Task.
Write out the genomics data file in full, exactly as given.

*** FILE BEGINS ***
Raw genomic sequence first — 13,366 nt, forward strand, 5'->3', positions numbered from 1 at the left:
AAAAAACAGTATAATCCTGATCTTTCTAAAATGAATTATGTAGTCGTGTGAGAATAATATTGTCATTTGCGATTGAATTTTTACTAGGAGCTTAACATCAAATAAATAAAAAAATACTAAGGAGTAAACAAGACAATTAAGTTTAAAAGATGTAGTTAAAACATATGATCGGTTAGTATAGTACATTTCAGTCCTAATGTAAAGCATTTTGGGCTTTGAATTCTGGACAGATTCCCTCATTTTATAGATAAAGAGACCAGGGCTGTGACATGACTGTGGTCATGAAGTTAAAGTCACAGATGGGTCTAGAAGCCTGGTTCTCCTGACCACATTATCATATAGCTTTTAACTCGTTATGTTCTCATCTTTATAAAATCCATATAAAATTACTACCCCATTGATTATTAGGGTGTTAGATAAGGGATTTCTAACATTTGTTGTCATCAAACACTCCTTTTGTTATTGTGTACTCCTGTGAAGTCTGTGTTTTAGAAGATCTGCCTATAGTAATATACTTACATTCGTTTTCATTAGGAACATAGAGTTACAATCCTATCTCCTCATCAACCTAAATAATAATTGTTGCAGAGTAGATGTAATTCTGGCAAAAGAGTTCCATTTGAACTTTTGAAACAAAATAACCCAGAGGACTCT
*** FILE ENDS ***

Raw genomic sequence first — 13,366 nt, forward strand, 5'->3', positions numbered from 1 at the left:
AAAAAACAGTATAATCCTGATCTTTCTAAAATGAATTATGTAGTCGTGTGAGAATAATATTGTCATTTGCGATTGAATTTTTACTAGGAGCTTAACATCAAATAAATAAAAAAATACTAAGGAGTAAACAAGACAATTAAGTTTAAAAGATGTAGTTAAAACATATGATCGGTTAGTATAGTACATTTCAGTCCTAATGTAAAGCATTTTGGGCTTTGAATTCTGGACAGATTCCCTCATTTTATAGATAAAGAGACCAGGGCTGTGACATGACTGTGGTCATGAAGTTAAAGTCACAGATGGGTCTAGAAGCCTGGTTCTCCTGACCACATTATCATATAGCTTTTAACTCGTTATGTTCTCATCTTTATAAAATCCATATAAAATTACTACCCCATTGATTATTAGGGTGTTAGATAAGGGATTTCTAACATTTGTTGTCATCAAACACTCCTTTTGTTATTGTGTACTCCTGTGAAGTCTGTGTTTTAGAAGATCTGCCTATAGTAATATACTTACATTCGTTTTCATTAGGAACATAGAGTTACAATCCTATCTCCTCATCAACCTAAATAATAATTGTTGCAGAGTAGATGTAATTCTGGCAAAAGAGTTCCATTTGAACTTTTGAAACAAAATAACCCAGAGGACTCT